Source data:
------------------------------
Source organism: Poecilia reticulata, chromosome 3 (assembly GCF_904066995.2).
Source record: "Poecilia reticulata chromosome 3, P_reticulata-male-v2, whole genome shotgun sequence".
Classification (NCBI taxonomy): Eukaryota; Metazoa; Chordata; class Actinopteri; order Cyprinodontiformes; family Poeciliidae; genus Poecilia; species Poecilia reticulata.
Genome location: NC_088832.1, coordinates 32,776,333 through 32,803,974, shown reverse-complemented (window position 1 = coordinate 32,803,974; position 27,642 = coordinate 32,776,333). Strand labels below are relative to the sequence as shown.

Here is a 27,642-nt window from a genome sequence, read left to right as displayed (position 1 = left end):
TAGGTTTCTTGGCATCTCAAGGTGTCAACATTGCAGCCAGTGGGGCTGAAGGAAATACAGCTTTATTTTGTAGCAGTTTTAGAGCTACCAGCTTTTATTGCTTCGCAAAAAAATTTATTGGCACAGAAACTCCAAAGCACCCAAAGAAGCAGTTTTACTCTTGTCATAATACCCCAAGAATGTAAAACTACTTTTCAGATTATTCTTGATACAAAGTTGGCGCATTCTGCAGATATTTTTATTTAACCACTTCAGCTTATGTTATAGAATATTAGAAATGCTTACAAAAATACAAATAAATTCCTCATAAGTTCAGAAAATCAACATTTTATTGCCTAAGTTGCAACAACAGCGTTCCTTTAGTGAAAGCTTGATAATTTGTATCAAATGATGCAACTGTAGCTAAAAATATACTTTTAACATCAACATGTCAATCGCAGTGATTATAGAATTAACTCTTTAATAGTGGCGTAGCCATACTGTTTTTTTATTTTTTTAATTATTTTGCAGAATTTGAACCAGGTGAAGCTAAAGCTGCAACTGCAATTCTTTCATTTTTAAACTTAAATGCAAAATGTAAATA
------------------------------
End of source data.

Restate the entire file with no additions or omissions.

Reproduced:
Source organism: Poecilia reticulata, chromosome 3 (assembly GCF_904066995.2).
Source record: "Poecilia reticulata chromosome 3, P_reticulata-male-v2, whole genome shotgun sequence".
Classification (NCBI taxonomy): Eukaryota; Metazoa; Chordata; class Actinopteri; order Cyprinodontiformes; family Poeciliidae; genus Poecilia; species Poecilia reticulata.
Genome location: NC_088832.1, coordinates 32,776,333 through 32,803,974, shown reverse-complemented (window position 1 = coordinate 32,803,974; position 27,642 = coordinate 32,776,333). Strand labels below are relative to the sequence as shown.

Here is a 27,642-nt window from a genome sequence, read left to right as displayed (position 1 = left end):
TAGGTTTCTTGGCATCTCAAGGTGTCAACATTGCAGCCAGTGGGGCTGAAGGAAATACAGCTTTATTTTGTAGCAGTTTTAGAGCTACCAGCTTTTATTGCTTCGCAAAAAAATTTATTGGCACAGAAACTCCAAAGCACCCAAAGAAGCAGTTTTACTCTTGTCATAATACCCCAAGAATGTAAAACTACTTTTCAGATTATTCTTGATACAAAGTTGGCGCATTCTGCAGATATTTTTATTTAACCACTTCAGCTTATGTTATAGAATATTAGAAATGCTTACAAAAATACAAATAAATTCCTCATAAGTTCAGAAAATCAACATTTTATTGCCTAAGTTGCAACAACAGCGTTCCTTTAGTGAAAGCTTGATAATTTGTATCAAATGATGCAACTGTAGCTAAAAATATACTTTTAACATCAACATGTCAATCGCAGTGATTATAGAATTAACTCTTTAATAGTGGCGTAGCCATACTGTTTTTTTATTTTTTTAATTATTTTGCAGAATTTGAACCAGGTGAAGCTAAAGCTGCAACTGCAATTCTTTCATTTTTAAACTTAAATGCAAAATGTAAATA